It’s the time of year again when the spirit of giving takes hold and collection efforts across the country increase to capture donor dollars. Direct mail campaigns, phone calls, and posts to social networks are a sampling of the many ways legitimate charities (and other) try to get your attention. Making charitable donations is a good thing. In many cases, charitable donations can also be a smart move before tax time. Legitimate charities can be massive international conglomerates or small operations run from home. Each day, these organizations utilize donor dollars for good. Don’t let a few bad apples spoil the bunch. For both planned donations and those made on-the-spot, this guide can help ensure donations make it to the right place.
Planning a Donation
Planning donations ahead of time is great for annual budgeting and for avoiding overspending. For the larger and more-popular charities, the planning process can be fairly simple. Most of these charities wear legitimacy on their sleeve. Addresses, Director names, tax documents and more can all be found through charity websites or at local offices. For smaller or newer organizations, you may have to dig a little deeper.
- Online Searching. Before donating, check online for information about the organization. Most charities maintain websites with organizational details such as a physical address, mission statement, and other documentation. A web search can also return negative press for singling-out scammers or poorly-run organizations. Smaller, local charities may have a limited online presence, if any. For these, a quick check of IRS records will help verify legitimacy.
- Online Databases. The IRS maintains a database here listing charities registered in the United States. This tool helps inform whether donations are going to be tax-deductible. Churches are unlisted but in most cases, donations made to a religious organization will also be exempt. Other tools for vetting charities are Charity Navigator, Charity Watch, GuideStar, and the BBB Wise Giving accreditation list.
More than just during the holidays, opportunities for on-the-spot giving exist year-round. In the mail, on the phone, and in-person requests for donations happen daily. Many of these charities are legitimate, serving year-round causes, yet some are less-deserving. Before making an on-the-spot donation, perform this quick check to help verify legitimacy:
Is the charity a response to a recent disaster?
Too often, stories emerge of people taking advantage of a crisis. If this is a new charity or donation drive based on a recent disaster, explore further.
Is the charity familiar?
Many charities have become household names, or are at least locally-recognizable. Other times, scammers adopt charity names with names very similar to legitimate ones to confuse donors. Avoid scammer charities. Uncover more information on charities with names you don’t recognize.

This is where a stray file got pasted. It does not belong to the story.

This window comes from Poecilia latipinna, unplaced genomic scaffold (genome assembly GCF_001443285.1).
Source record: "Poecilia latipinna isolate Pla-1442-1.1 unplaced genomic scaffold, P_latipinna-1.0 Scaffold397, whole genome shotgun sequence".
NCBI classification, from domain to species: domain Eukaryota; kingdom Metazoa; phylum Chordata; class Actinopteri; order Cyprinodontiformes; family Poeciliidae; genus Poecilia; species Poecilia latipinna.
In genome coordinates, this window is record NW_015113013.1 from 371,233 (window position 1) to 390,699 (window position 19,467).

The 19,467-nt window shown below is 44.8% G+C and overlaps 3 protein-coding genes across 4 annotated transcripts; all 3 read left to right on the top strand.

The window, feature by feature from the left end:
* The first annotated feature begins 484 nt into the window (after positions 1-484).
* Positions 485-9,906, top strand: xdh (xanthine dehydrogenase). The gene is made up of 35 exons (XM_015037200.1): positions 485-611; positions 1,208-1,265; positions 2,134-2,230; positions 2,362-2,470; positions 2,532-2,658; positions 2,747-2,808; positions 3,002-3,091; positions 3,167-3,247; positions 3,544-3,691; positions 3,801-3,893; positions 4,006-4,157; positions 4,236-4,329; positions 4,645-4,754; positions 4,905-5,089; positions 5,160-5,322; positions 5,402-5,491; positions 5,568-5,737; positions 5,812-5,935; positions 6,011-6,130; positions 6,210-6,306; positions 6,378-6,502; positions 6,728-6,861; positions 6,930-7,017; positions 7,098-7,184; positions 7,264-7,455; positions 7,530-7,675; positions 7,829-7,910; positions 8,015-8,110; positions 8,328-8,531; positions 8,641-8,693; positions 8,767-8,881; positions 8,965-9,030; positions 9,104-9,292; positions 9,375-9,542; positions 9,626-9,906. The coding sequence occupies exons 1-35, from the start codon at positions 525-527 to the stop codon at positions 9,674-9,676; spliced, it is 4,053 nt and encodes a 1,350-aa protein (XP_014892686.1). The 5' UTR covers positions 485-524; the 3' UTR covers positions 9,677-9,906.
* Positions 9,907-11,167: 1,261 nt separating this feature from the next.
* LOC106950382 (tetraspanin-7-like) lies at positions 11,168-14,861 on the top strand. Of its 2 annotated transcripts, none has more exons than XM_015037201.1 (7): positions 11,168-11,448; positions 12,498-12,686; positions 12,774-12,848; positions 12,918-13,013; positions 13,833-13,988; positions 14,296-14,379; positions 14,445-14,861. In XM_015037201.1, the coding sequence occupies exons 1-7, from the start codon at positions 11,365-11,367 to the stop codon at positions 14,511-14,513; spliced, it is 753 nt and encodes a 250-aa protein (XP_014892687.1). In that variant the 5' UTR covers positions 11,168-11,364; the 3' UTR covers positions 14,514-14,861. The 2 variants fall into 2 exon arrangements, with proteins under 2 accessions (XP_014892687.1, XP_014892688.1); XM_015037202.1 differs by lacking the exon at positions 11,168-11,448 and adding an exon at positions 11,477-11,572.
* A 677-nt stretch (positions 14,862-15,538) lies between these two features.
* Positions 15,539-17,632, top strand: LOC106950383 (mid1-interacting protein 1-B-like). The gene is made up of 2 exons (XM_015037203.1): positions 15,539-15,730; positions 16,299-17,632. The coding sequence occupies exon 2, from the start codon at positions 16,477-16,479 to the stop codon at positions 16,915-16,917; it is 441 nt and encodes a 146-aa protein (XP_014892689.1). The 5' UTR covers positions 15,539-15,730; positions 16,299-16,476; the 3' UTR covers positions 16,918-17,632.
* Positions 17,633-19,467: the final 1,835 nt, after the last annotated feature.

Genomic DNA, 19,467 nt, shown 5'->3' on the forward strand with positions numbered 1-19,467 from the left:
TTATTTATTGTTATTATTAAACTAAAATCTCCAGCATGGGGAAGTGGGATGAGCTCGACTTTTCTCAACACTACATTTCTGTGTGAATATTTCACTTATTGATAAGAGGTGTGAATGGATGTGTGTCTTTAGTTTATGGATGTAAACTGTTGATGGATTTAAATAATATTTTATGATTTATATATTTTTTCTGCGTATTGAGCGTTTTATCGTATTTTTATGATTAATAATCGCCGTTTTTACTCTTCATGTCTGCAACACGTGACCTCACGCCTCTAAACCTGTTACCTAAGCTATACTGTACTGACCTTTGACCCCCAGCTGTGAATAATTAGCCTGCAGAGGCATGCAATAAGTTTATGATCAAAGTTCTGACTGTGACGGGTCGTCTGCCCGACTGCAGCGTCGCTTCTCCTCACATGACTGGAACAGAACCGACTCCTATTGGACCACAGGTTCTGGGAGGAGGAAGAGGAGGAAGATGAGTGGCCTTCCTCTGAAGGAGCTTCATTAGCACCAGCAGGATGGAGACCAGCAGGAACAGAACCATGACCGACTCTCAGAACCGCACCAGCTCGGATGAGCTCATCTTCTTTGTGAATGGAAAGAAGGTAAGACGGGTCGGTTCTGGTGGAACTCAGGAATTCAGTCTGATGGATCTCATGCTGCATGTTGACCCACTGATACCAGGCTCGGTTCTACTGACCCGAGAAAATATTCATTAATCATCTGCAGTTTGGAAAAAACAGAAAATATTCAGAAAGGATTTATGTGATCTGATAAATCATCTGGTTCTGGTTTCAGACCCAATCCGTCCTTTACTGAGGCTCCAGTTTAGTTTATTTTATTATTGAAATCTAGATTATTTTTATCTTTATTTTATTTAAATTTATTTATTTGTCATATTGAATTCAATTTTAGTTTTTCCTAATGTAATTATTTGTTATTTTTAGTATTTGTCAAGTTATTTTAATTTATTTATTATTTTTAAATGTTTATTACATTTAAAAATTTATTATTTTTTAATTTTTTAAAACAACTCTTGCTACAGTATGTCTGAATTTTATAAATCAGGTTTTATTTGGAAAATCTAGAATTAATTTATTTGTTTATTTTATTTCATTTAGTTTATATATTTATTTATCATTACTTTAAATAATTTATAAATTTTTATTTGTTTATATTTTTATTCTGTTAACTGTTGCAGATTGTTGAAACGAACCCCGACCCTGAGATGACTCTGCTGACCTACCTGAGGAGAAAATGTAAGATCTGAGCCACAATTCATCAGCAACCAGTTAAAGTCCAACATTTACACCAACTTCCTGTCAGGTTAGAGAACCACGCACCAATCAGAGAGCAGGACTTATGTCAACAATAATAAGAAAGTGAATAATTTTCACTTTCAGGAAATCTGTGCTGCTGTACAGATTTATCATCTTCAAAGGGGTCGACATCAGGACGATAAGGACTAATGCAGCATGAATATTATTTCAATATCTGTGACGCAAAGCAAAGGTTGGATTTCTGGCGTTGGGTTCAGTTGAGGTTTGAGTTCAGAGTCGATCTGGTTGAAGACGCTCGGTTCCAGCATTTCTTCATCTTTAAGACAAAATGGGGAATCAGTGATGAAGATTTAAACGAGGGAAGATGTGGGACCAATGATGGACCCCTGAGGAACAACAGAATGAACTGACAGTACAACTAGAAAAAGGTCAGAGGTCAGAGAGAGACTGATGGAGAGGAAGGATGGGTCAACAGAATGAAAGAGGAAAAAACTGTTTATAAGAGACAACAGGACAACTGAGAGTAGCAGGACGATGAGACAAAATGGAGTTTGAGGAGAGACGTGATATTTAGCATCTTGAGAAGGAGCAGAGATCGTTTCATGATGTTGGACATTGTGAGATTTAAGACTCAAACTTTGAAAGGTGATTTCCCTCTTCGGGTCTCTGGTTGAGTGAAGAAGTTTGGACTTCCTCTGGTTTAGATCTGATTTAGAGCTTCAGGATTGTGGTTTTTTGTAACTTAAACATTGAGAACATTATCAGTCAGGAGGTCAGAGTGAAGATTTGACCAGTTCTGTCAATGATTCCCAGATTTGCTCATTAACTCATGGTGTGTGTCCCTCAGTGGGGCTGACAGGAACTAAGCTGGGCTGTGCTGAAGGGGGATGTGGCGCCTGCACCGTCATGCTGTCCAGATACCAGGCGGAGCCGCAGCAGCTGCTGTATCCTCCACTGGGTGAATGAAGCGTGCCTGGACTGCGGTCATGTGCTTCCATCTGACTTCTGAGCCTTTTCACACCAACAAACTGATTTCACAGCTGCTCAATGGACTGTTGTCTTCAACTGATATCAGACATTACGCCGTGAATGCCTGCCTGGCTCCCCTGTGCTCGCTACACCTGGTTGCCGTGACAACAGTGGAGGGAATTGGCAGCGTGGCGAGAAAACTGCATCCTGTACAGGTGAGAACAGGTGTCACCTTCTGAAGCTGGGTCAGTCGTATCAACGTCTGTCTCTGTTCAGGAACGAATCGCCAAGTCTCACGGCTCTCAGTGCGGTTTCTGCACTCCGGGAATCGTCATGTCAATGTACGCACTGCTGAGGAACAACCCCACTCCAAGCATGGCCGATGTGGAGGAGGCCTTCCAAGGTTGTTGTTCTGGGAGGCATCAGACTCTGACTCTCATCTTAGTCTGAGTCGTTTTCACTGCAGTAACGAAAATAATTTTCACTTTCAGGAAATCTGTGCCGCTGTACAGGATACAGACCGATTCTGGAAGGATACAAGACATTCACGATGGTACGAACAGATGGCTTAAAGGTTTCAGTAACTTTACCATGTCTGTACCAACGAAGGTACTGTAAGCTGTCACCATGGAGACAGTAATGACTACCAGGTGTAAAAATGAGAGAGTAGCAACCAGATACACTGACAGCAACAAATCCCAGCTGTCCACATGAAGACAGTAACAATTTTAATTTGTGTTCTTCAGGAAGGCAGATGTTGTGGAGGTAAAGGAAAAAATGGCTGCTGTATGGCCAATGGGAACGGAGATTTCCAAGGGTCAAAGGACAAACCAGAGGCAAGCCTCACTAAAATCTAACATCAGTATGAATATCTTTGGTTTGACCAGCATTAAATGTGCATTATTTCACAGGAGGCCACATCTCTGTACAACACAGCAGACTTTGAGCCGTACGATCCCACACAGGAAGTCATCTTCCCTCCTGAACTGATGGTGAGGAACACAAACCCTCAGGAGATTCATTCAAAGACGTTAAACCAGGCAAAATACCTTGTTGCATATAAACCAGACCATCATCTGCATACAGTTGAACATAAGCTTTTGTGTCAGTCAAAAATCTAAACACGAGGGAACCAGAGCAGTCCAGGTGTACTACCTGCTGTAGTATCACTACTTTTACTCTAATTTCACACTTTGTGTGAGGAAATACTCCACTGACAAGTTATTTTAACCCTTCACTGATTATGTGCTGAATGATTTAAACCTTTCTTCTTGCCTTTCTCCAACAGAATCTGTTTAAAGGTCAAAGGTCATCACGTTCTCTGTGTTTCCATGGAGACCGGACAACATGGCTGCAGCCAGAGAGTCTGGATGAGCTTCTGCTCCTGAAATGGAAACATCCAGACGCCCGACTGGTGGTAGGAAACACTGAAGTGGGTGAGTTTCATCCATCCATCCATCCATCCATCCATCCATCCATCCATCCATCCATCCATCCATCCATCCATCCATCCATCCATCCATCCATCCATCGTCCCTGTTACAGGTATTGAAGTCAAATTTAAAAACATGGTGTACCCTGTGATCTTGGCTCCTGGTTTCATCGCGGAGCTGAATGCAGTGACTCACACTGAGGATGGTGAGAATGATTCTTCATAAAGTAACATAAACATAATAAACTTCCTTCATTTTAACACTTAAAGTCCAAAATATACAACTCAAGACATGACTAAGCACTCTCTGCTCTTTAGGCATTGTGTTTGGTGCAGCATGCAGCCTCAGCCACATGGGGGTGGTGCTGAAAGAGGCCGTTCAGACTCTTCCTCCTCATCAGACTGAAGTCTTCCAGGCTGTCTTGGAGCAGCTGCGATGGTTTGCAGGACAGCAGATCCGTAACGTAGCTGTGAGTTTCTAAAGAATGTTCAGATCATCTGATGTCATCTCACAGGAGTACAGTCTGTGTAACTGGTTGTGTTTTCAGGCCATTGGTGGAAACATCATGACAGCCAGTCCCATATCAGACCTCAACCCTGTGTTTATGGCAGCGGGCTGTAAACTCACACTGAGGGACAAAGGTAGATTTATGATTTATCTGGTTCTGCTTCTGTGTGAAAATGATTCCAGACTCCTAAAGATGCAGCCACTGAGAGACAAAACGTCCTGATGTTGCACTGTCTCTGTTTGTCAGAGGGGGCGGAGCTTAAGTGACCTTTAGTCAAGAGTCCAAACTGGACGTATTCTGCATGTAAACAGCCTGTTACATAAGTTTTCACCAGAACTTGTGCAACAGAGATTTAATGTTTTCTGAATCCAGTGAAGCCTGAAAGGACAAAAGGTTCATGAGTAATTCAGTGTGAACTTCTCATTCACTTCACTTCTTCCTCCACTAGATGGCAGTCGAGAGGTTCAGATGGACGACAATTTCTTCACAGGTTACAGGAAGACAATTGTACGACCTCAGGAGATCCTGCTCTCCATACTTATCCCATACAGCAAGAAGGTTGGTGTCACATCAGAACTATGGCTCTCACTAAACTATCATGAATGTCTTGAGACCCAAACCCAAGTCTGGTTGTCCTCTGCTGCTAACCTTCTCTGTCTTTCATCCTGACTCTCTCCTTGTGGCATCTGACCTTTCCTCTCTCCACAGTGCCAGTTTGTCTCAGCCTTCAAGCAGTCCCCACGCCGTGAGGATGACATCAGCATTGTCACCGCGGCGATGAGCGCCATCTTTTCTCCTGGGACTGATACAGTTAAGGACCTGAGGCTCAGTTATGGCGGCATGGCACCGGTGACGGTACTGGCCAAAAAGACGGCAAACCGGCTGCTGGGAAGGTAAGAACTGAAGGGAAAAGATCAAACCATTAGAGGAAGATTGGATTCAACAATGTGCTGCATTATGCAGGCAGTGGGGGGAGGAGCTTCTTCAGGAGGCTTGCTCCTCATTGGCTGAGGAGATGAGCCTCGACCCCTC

Does the charity exist online?
With mobile phones, a web search on the go is often quite possible. Before mailing, texting, or handing over any money, check the web for info. A website, consumer news, and other online mentions may help in deciding.
What is the donation method?
These days, payment method matters. Protecting financial data is an active concern. Be wary making donations over the phone or sending credit card data through the mail. Cash donations should only be made in-person and you should always collect a receipt. Exercise vigilance making donations online, and use secure payment methods.
Who is collecting the donation?
There is no guarantee the person on the other end of the line works for the charity they claim to represent. Other times, third-party companies market on behalf of charities, sending small gifts through the mail in exchange for later donations. When making payments on the phone, in person, through the mail or online check to see who is collecting the donation. When possible, deal with charities directly.
Where is the donation going?
A percentage of each donation pays for daily operating expenses, collection effort, and so forth. How large of a percentage will change with each organization. Some charities have become infamous for funneling incredibly low percentages of donations to their intended recipients. On the other side, any organization claiming to donate 100% of collected funds must get funding from somewhere. Investigate further.
Most likely, an investigation will reveal a legitimate charity trying to do some good. These questions are meant for helping make educated donation decisions and avoiding placing donations where they don’t belong. Always get receipts for donations and at the end of the day: trust your gut.
Donate and Receive
Donations have rewards you can take to the bank. Call Overland and Shanahan today to see how donating to a legitimate charity can help you this tax season. Speak to one of our Wealth Advisors to see how donating can help unlock tax incentives for personal and business tax filing. For more information on taxes and other finance topics, visit OverlandShanahan.com.
The opinions voiced in this material are for general information only and are not intended to provide specific advice or recommendations for any individual. This information is not intended to be a substitute for specific individualized tax advice. We suggest that you discuss your specific tax issues with a qualified tax advisor.